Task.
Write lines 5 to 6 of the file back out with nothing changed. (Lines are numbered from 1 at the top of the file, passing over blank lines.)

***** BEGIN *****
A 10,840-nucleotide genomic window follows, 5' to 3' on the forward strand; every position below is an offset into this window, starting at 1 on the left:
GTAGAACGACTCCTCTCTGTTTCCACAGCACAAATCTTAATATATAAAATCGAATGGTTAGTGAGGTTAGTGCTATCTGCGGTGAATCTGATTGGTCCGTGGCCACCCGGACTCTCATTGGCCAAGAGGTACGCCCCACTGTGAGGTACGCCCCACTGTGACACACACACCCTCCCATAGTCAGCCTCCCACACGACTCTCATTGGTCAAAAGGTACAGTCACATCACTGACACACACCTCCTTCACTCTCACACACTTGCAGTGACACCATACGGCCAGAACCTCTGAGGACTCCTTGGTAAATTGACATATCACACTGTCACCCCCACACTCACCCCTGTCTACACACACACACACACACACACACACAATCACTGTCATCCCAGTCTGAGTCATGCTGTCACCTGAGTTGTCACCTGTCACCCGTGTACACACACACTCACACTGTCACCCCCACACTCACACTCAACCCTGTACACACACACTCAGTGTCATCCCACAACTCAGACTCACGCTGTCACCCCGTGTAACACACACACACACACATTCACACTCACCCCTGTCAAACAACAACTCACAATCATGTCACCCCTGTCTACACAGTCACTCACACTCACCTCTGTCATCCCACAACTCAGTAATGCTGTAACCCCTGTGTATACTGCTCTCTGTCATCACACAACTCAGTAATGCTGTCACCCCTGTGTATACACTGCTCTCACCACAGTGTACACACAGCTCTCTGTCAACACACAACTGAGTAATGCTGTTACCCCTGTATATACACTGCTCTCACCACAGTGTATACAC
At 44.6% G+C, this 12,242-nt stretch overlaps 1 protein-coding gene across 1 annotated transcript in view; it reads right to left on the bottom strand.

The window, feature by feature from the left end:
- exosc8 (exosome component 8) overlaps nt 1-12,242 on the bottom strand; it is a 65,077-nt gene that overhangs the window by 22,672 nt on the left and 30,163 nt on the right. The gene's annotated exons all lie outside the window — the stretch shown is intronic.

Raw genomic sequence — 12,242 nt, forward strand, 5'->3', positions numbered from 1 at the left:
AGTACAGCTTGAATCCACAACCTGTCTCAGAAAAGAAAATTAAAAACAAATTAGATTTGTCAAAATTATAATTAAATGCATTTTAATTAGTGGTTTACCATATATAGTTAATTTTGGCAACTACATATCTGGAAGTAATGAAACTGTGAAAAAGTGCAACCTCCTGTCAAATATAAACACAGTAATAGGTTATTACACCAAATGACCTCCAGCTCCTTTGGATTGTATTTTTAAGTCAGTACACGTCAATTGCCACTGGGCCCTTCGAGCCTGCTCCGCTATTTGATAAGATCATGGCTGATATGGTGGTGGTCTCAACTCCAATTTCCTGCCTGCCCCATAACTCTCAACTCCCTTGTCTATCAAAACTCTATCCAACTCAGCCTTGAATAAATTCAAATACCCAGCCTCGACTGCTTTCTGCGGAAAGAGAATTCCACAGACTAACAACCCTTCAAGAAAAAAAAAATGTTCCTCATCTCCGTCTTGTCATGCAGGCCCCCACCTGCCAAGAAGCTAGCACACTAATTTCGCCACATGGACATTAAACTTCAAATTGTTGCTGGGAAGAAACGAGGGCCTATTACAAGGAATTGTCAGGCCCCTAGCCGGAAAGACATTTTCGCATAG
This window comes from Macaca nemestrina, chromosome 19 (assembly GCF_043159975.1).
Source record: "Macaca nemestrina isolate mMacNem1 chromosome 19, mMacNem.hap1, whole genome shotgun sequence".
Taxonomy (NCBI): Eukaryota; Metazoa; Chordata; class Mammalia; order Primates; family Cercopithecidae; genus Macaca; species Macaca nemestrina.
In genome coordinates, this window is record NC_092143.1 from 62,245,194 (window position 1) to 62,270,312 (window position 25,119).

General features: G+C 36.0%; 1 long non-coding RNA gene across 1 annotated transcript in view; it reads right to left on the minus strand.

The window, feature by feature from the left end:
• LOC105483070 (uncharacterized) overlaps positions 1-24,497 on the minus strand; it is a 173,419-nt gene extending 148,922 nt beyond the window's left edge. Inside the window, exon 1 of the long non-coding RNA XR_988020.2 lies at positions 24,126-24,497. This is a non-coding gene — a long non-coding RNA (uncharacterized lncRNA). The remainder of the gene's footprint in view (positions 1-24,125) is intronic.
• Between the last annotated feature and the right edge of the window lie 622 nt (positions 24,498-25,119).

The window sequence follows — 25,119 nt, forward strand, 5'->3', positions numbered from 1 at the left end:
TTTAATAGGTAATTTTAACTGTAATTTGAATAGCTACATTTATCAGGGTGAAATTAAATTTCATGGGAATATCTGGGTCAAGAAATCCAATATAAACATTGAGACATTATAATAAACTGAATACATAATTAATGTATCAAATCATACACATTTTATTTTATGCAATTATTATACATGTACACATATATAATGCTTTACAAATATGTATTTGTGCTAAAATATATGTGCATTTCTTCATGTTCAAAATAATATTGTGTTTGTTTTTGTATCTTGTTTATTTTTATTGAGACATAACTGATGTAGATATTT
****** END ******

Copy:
- exosc8 (exosome component 8) overlaps nt 1-12,242 on the bottom strand; it is a 65,077-nt gene that overhangs the window by 22,672 nt on the left and 30,163 nt on the right. The gene's annotated exons all lie outside the window — the stretch shown is intronic.

Raw genomic sequence — 12,242 nt, forward strand, 5'->3', positions numbered from 1 at the left: